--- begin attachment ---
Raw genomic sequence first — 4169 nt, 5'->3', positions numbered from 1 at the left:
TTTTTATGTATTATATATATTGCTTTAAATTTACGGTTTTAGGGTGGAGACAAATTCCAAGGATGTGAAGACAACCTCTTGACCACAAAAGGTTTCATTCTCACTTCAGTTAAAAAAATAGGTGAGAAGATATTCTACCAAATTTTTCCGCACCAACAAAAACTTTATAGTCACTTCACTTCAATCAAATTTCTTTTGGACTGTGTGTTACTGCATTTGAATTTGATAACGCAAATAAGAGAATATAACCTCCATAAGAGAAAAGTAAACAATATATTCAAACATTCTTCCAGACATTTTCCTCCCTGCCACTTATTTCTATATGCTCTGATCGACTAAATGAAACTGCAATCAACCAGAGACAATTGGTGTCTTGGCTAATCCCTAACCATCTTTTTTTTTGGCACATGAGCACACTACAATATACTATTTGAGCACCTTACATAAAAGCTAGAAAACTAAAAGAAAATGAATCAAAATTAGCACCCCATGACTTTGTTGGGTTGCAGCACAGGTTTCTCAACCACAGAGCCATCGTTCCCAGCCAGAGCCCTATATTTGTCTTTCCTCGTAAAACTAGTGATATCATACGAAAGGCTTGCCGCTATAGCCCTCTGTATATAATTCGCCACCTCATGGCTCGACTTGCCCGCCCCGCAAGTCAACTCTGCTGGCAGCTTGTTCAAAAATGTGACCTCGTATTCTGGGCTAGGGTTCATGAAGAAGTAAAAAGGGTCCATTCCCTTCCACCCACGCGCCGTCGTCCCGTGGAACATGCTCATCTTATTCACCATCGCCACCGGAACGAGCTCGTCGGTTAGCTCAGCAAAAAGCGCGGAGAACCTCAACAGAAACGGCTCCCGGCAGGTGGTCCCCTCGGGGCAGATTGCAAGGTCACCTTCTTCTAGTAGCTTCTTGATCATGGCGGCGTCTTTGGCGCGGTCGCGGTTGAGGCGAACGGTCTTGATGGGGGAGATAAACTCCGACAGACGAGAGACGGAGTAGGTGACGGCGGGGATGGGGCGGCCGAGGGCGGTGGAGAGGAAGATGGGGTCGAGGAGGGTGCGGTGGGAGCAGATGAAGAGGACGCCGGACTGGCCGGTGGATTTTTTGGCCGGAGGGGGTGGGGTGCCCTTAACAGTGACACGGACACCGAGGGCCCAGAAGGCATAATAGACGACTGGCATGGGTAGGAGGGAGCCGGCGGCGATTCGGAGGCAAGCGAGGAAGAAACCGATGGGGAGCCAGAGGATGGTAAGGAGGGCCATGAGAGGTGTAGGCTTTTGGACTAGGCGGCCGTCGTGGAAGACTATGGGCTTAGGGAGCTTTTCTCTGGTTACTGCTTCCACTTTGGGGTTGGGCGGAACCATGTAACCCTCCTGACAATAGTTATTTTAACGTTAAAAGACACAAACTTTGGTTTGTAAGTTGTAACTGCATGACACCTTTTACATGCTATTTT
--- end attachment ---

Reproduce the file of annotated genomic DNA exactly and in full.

Raw genomic sequence first — 4169 nt, 5'->3', positions numbered from 1 at the left:
TTTTTATGTATTATATATATTGCTTTAAATTTACGGTTTTAGGGTGGAGACAAATTCCAAGGATGTGAAGACAACCTCTTGACCACAAAAGGTTTCATTCTCACTTCAGTTAAAAAAATAGGTGAGAAGATATTCTACCAAATTTTTCCGCACCAACAAAAACTTTATAGTCACTTCACTTCAATCAAATTTCTTTTGGACTGTGTGTTACTGCATTTGAATTTGATAACGCAAATAAGAGAATATAACCTCCATAAGAGAAAAGTAAACAATATATTCAAACATTCTTCCAGACATTTTCCTCCCTGCCACTTATTTCTATATGCTCTGATCGACTAAATGAAACTGCAATCAACCAGAGACAATTGGTGTCTTGGCTAATCCCTAACCATCTTTTTTTTTGGCACATGAGCACACTACAATATACTATTTGAGCACCTTACATAAAAGCTAGAAAACTAAAAGAAAATGAATCAAAATTAGCACCCCATGACTTTGTTGGGTTGCAGCACAGGTTTCTCAACCACAGAGCCATCGTTCCCAGCCAGAGCCCTATATTTGTCTTTCCTCGTAAAACTAGTGATATCATACGAAAGGCTTGCCGCTATAGCCCTCTGTATATAATTCGCCACCTCATGGCTCGACTTGCCCGCCCCGCAAGTCAACTCTGCTGGCAGCTTGTTCAAAAATGTGACCTCGTATTCTGGGCTAGGGTTCATGAAGAAGTAAAAAGGGTCCATTCCCTTCCACCCACGCGCCGTCGTCCCGTGGAACATGCTCATCTTATTCACCATCGCCACCGGAACGAGCTCGTCGGTTAGCTCAGCAAAAAGCGCGGAGAACCTCAACAGAAACGGCTCCCGGCAGGTGGTCCCCTCGGGGCAGATTGCAAGGTCACCTTCTTCTAGTAGCTTCTTGATCATGGCGGCGTCTTTGGCGCGGTCGCGGTTGAGGCGAACGGTCTTGATGGGGGAGATAAACTCCGACAGACGAGAGACGGAGTAGGTGACGGCGGGGATGGGGCGGCCGAGGGCGGTGGAGAGGAAGATGGGGTCGAGGAGGGTGCGGTGGGAGCAGATGAAGAGGACGCCGGACTGGCCGGTGGATTTTTTGGCCGGAGGGGGTGGGGTGCCCTTAACAGTGACACGGACACCGAGGGCCCAGAAGGCATAATAGACGACTGGCATGGGTAGGAGGGAGCCGGCGGCGATTCGGAGGCAAGCGAGGAAGAAACCGATGGGGAGCCAGAGGATGGTAAGGAGGGCCATGAGAGGTGTAGGCTTTTGGACTAGGCGGCCGTCGTGGAAGACTATGGGCTTAGGGAGCTTTTCTCTGGTTACTGCTTCCACTTTGGGGTTGGGCGGAACCATGTAACCCTCCTGACAATAGTTATTTTAACGTTAAAAGACACAAACTTTGGTTTGTAAGTTGTAACTGCATGACACCTTTTACATGCTATTTT